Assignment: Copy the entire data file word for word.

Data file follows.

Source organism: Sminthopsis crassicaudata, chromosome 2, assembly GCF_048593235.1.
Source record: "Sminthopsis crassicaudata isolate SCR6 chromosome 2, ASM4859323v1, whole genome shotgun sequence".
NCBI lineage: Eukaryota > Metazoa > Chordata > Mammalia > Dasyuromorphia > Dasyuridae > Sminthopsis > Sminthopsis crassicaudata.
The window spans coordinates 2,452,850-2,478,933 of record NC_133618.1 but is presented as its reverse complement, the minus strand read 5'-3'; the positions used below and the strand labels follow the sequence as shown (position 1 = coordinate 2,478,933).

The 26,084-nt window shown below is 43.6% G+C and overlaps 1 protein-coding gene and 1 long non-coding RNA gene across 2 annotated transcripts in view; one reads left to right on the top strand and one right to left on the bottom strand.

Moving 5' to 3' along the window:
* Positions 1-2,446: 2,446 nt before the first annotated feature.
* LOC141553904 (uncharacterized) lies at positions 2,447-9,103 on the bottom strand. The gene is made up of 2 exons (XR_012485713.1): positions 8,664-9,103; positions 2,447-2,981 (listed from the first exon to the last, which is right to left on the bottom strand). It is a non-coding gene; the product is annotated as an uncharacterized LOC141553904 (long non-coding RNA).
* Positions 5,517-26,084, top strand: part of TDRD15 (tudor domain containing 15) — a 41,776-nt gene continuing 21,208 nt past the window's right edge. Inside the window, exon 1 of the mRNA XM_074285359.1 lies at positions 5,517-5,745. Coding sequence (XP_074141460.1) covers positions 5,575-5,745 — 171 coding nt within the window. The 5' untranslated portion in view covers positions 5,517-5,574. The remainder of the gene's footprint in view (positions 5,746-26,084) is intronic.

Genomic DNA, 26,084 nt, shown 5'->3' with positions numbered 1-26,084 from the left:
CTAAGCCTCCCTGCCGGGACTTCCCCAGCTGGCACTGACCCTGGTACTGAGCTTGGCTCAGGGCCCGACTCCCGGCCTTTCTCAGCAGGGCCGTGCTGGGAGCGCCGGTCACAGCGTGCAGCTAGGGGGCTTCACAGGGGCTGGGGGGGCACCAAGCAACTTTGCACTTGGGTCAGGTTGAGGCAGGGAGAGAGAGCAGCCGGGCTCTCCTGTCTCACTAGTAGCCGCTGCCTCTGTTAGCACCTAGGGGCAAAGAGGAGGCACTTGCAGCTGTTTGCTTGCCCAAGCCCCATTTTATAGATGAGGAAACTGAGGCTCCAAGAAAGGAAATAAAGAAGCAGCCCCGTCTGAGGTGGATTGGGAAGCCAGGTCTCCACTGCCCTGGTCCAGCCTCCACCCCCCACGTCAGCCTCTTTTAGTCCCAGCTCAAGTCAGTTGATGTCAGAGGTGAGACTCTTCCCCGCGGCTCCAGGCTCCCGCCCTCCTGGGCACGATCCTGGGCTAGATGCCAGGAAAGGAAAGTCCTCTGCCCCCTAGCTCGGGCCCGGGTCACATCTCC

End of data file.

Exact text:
Source organism: Sminthopsis crassicaudata, chromosome 2, assembly GCF_048593235.1.
Source record: "Sminthopsis crassicaudata isolate SCR6 chromosome 2, ASM4859323v1, whole genome shotgun sequence".
NCBI lineage: Eukaryota > Metazoa > Chordata > Mammalia > Dasyuromorphia > Dasyuridae > Sminthopsis > Sminthopsis crassicaudata.
The window spans coordinates 2,452,850-2,478,933 of record NC_133618.1 but is presented as its reverse complement, the minus strand read 5'-3'; the positions used below and the strand labels follow the sequence as shown (position 1 = coordinate 2,478,933).

The 26,084-nt window shown below is 43.6% G+C and overlaps 1 protein-coding gene and 1 long non-coding RNA gene across 2 annotated transcripts in view; one reads left to right on the top strand and one right to left on the bottom strand.

Moving 5' to 3' along the window:
* Positions 1-2,446: 2,446 nt before the first annotated feature.
* LOC141553904 (uncharacterized) lies at positions 2,447-9,103 on the bottom strand. The gene is made up of 2 exons (XR_012485713.1): positions 8,664-9,103; positions 2,447-2,981 (listed from the first exon to the last, which is right to left on the bottom strand). It is a non-coding gene; the product is annotated as an uncharacterized LOC141553904 (long non-coding RNA).
* Positions 5,517-26,084, top strand: part of TDRD15 (tudor domain containing 15) — a 41,776-nt gene continuing 21,208 nt past the window's right edge. Inside the window, exon 1 of the mRNA XM_074285359.1 lies at positions 5,517-5,745. Coding sequence (XP_074141460.1) covers positions 5,575-5,745 — 171 coding nt within the window. The 5' untranslated portion in view covers positions 5,517-5,574. The remainder of the gene's footprint in view (positions 5,746-26,084) is intronic.

Genomic DNA, 26,084 nt, shown 5'->3' with positions numbered 1-26,084 from the left:
CTAAGCCTCCCTGCCGGGACTTCCCCAGCTGGCACTGACCCTGGTACTGAGCTTGGCTCAGGGCCCGACTCCCGGCCTTTCTCAGCAGGGCCGTGCTGGGAGCGCCGGTCACAGCGTGCAGCTAGGGGGCTTCACAGGGGCTGGGGGGGCACCAAGCAACTTTGCACTTGGGTCAGGTTGAGGCAGGGAGAGAGAGCAGCCGGGCTCTCCTGTCTCACTAGTAGCCGCTGCCTCTGTTAGCACCTAGGGGCAAAGAGGAGGCACTTGCAGCTGTTTGCTTGCCCAAGCCCCATTTTATAGATGAGGAAACTGAGGCTCCAAGAAAGGAAATAAAGAAGCAGCCCCGTCTGAGGTGGATTGGGAAGCCAGGTCTCCACTGCCCTGGTCCAGCCTCCACCCCCCACGTCAGCCTCTTTTAGTCCCAGCTCAAGTCAGTTGATGTCAGAGGTGAGACTCTTCCCCGCGGCTCCAGGCTCCCGCCCTCCTGGGCACGATCCTGGGCTAGATGCCAGGAAAGGAAAGTCCTCTGCCCCCTAGCTCGGGCCCGGGTCACATCTCC